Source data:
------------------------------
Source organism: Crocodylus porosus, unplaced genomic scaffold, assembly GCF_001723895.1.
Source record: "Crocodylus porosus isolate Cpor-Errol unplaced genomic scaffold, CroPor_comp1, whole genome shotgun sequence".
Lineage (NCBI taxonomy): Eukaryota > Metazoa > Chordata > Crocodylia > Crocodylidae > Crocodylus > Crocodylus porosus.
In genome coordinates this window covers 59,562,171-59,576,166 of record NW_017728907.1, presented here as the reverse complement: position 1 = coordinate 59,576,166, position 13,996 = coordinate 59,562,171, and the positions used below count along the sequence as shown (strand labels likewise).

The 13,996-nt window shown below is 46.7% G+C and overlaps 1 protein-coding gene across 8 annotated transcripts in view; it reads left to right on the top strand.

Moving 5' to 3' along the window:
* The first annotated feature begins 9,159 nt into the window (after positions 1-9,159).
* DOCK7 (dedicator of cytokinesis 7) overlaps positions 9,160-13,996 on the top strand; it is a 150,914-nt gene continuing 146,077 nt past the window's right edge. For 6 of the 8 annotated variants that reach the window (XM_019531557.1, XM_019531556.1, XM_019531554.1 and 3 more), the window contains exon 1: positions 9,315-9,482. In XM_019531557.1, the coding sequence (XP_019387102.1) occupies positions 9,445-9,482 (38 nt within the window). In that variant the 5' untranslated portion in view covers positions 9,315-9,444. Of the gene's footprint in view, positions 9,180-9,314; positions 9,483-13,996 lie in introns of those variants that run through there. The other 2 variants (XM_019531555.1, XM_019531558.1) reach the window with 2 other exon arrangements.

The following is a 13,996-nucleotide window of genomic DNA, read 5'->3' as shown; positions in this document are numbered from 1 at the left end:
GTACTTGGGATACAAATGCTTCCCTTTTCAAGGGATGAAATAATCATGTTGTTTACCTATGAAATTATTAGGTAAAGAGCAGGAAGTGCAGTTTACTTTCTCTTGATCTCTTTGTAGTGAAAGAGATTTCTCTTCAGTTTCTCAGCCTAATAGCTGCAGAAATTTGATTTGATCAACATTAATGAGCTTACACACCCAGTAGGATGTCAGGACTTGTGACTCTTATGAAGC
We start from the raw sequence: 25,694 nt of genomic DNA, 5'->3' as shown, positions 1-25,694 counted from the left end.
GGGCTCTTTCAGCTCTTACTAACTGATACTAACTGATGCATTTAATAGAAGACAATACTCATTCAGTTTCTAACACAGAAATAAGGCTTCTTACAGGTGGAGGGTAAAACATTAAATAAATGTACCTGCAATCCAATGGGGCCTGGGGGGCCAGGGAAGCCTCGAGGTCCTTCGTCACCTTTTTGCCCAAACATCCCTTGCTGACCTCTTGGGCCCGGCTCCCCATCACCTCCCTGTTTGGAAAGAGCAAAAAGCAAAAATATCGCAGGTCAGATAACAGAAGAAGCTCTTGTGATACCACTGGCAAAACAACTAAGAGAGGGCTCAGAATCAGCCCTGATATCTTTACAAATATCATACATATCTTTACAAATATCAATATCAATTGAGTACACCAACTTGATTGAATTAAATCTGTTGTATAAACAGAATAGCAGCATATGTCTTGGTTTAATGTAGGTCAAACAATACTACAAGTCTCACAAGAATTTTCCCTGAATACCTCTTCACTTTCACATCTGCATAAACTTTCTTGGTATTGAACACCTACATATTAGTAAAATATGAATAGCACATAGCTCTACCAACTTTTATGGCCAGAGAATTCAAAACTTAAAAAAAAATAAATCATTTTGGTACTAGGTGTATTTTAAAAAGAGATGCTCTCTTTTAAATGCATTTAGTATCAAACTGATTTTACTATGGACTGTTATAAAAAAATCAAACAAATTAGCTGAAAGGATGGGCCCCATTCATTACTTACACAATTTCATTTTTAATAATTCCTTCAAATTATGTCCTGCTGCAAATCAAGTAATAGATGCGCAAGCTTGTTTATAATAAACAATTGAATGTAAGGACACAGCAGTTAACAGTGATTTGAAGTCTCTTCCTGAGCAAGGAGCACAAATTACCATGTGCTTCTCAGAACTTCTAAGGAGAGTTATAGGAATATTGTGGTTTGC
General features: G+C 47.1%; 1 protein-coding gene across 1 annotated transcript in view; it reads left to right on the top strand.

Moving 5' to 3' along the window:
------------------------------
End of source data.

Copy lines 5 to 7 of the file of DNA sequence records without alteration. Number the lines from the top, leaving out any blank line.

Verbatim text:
The 13,996-nt window shown below is 46.7% G+C and overlaps 1 protein-coding gene across 8 annotated transcripts in view; it reads left to right on the top strand.

Moving 5' to 3' along the window:
* The first annotated feature begins 9,159 nt into the window (after positions 1-9,159).